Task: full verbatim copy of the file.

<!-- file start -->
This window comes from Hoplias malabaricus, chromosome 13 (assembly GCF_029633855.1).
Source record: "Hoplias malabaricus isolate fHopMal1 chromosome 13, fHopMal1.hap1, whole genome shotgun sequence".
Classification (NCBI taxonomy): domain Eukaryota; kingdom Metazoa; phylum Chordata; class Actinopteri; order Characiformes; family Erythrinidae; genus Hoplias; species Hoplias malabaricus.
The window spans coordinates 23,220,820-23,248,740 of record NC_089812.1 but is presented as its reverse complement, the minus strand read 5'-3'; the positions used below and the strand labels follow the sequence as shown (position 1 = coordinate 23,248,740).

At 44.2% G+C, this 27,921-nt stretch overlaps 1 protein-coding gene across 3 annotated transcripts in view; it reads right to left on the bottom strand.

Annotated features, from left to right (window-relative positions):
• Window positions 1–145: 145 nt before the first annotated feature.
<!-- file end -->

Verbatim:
This window comes from Hoplias malabaricus, chromosome 13 (assembly GCF_029633855.1).
Source record: "Hoplias malabaricus isolate fHopMal1 chromosome 13, fHopMal1.hap1, whole genome shotgun sequence".
Classification (NCBI taxonomy): domain Eukaryota; kingdom Metazoa; phylum Chordata; class Actinopteri; order Characiformes; family Erythrinidae; genus Hoplias; species Hoplias malabaricus.
The window spans coordinates 23,220,820-23,248,740 of record NC_089812.1 but is presented as its reverse complement, the minus strand read 5'-3'; the positions used below and the strand labels follow the sequence as shown (position 1 = coordinate 23,248,740).

At 44.2% G+C, this 27,921-nt stretch overlaps 1 protein-coding gene across 3 annotated transcripts in view; it reads right to left on the bottom strand.

Annotated features, from left to right (window-relative positions):
• Window positions 1–145: 145 nt before the first annotated feature.